The gas explosion that left 22 businesses homeless in Columbia, Md., last Sunday also wiped out a little bit of radio technical history.
The office and shopping complex that was so seriously damaged was also where HD Radio was invented and commercialized. Technology developer USA Digital Radio was based there in the early days of HD Radio.
“The entire system used today and approved by the FCC was developed there,” said Glynn Walden, the veteran broadcast engineer who was a key player in development of the in-band, on-channel digital radio technology.
“There were about 50 employees there. This was the home of USA Digital Radio during the development of HD Radio, which became iBiquity.” Walden’s office, other staff and leadership offices, and technical laboratories were located there at the time. The company later moved elsewhere and subsequently became part of DTS and then Xperi, which today maintains offices in another part of Columbia.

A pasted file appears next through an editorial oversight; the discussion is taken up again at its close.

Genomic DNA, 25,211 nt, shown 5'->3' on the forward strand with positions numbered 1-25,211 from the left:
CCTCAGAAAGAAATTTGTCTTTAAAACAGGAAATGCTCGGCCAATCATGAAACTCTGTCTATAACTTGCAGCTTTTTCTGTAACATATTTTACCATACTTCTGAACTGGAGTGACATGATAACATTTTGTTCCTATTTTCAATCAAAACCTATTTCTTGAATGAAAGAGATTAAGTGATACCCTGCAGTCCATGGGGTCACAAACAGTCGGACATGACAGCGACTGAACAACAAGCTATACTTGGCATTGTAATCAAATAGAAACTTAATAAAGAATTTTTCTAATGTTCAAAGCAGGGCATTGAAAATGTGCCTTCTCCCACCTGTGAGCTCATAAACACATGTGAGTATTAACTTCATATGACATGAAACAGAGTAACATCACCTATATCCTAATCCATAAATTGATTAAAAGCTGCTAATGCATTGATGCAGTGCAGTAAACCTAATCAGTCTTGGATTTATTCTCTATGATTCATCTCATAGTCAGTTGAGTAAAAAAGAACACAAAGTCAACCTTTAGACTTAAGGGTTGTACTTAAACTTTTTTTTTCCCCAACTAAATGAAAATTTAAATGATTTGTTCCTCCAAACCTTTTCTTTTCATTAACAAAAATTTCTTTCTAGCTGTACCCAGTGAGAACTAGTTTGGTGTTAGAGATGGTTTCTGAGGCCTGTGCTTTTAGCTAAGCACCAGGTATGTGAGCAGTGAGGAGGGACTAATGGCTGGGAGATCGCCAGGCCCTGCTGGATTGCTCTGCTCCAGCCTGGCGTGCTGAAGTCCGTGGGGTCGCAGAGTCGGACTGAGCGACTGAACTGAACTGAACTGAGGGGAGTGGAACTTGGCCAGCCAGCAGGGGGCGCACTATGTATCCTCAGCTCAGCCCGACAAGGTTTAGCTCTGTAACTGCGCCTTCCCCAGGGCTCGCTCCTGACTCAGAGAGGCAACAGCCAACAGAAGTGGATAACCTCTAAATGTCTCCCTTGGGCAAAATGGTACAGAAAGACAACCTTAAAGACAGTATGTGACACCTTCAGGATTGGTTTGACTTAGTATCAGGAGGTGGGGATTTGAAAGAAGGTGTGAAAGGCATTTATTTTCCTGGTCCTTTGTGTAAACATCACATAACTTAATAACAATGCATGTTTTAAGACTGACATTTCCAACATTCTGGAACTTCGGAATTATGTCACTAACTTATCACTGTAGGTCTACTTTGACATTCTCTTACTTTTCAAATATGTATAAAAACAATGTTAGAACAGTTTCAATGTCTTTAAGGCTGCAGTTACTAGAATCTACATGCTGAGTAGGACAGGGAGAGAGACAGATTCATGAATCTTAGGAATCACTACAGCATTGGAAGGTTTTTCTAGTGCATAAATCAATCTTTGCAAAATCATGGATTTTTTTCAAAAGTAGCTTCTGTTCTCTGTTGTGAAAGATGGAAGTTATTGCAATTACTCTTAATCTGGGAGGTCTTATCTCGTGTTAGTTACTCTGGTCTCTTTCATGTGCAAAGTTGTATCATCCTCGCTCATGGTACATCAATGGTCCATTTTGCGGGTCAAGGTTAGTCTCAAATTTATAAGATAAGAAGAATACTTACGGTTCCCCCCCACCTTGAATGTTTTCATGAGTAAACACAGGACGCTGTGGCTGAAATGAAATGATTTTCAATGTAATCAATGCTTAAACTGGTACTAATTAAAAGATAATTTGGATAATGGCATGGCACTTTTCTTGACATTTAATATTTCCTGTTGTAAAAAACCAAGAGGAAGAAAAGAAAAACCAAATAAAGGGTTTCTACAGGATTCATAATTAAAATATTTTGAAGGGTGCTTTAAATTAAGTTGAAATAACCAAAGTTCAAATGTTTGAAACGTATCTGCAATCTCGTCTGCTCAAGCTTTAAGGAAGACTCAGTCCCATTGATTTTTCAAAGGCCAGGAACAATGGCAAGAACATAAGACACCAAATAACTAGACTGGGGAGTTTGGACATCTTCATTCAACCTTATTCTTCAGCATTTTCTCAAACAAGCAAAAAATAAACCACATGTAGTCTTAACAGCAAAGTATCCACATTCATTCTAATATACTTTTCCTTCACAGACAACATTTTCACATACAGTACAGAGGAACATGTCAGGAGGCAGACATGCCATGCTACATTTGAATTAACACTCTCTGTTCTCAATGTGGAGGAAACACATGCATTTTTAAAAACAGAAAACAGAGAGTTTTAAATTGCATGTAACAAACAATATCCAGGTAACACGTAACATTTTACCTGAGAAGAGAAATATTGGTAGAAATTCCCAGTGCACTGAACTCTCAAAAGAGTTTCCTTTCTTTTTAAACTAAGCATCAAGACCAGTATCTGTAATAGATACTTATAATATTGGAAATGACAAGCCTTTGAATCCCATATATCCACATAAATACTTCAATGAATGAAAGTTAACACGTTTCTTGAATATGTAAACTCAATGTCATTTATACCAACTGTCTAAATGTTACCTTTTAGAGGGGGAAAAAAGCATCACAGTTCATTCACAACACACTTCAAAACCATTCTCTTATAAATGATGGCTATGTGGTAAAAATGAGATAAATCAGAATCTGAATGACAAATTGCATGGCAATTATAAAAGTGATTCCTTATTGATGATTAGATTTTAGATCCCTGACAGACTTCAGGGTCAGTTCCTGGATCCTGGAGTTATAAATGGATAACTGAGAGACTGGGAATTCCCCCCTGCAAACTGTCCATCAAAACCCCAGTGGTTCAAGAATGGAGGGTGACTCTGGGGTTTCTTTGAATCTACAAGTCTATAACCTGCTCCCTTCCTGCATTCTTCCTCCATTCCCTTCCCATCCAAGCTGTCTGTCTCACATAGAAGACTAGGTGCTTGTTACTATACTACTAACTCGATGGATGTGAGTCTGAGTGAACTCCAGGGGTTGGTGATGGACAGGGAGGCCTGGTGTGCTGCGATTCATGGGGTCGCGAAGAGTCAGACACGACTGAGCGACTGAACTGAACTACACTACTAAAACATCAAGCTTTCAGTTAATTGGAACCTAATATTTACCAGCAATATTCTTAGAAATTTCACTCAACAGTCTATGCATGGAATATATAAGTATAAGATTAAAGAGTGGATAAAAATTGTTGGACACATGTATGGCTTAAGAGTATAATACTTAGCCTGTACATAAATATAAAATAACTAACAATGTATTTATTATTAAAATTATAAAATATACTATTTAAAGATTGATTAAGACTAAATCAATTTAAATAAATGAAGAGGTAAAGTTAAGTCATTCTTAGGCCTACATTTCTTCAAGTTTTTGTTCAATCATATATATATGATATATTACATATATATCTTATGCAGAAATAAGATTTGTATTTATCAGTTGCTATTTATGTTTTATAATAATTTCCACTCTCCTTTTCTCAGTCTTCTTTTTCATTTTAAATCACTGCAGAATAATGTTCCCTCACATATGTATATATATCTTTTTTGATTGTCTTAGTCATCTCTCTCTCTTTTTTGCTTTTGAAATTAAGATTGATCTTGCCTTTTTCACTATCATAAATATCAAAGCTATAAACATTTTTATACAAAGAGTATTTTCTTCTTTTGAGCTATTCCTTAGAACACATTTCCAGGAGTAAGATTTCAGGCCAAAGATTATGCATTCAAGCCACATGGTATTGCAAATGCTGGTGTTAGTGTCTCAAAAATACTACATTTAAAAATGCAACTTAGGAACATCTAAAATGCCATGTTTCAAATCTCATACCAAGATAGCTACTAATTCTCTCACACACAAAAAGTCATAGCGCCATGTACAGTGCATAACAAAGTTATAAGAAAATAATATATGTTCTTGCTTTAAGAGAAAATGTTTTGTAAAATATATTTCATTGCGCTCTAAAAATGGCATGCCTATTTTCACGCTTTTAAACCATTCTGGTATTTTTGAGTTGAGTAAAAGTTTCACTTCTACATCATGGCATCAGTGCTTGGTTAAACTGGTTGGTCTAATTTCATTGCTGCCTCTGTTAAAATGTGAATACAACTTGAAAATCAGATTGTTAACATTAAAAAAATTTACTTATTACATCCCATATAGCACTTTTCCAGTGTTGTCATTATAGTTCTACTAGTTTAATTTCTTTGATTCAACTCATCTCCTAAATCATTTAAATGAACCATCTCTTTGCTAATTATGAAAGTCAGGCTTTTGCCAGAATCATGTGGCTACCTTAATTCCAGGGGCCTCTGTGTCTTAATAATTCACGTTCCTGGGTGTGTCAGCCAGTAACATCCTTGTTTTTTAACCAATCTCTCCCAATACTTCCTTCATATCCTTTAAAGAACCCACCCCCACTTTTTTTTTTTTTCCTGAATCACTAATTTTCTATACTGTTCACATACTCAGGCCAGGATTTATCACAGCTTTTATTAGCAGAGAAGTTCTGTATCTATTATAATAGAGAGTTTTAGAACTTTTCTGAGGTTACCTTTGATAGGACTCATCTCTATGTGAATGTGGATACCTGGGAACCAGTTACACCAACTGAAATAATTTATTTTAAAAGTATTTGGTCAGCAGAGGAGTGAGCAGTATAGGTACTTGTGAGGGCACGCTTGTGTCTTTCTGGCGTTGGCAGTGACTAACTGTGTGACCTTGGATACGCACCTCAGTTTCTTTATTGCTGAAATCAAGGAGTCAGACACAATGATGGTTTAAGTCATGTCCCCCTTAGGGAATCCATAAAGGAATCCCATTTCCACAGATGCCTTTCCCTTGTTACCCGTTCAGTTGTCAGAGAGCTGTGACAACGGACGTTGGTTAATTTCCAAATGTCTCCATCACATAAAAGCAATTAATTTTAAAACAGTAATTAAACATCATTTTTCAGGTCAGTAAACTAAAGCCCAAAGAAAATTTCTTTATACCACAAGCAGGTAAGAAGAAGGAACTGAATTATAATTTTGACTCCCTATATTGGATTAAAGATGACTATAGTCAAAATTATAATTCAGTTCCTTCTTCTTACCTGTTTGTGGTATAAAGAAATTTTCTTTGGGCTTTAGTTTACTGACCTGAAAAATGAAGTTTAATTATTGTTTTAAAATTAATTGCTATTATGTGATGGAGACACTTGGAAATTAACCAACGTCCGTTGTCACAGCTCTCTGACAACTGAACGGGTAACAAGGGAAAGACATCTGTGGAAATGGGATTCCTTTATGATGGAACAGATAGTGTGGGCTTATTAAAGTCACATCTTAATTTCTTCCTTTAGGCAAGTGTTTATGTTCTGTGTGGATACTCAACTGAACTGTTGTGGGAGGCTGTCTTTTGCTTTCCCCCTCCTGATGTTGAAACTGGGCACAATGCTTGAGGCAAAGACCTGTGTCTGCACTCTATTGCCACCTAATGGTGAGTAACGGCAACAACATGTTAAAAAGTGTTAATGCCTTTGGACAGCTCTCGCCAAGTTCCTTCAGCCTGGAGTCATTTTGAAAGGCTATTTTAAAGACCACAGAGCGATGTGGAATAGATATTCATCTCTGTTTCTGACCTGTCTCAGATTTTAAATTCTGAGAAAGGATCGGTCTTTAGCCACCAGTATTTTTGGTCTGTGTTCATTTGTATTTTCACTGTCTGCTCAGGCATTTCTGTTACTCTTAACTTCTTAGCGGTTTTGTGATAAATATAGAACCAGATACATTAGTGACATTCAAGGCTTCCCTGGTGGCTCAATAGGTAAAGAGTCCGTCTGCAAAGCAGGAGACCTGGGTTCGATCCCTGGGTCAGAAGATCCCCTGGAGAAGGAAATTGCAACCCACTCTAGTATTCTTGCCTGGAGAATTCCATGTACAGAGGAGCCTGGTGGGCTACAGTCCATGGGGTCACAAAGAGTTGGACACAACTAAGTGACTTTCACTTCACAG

“All of the [IBOC] system that was approved by the FCC was developed in that building,” Walden continued. “The only real changes have been the implementation of the multicasting and data, which were part of the original design but were later added through the use of importers and exporters.”
The first IBOC test transmissions were done in the early 1990s. USA Digital Radio’s investors included radio broadcast groups seeking a way to deploy digital technologies that could coexist on the part of the spectrum where their existing AM and FM assets were licensed. The company filed a petition for rulemaking with the FCC in 1998, and the commission began the regulatory approval process the next year.
According to news accounts, the Lakeside Office Building and shopping center where the explosion occurred was home to a nail salon, day spa and an office for the Social Security Administration, among others. Residents at least a mile away reported their houses shaking from the explosion. No injuries were reported but parts of the complex were entirely wiped out.
Based on news photos, Walden believes that the second-story office space that USADR/iBiquity had occupied then was near the center of Sunday’s blast and probably totaled.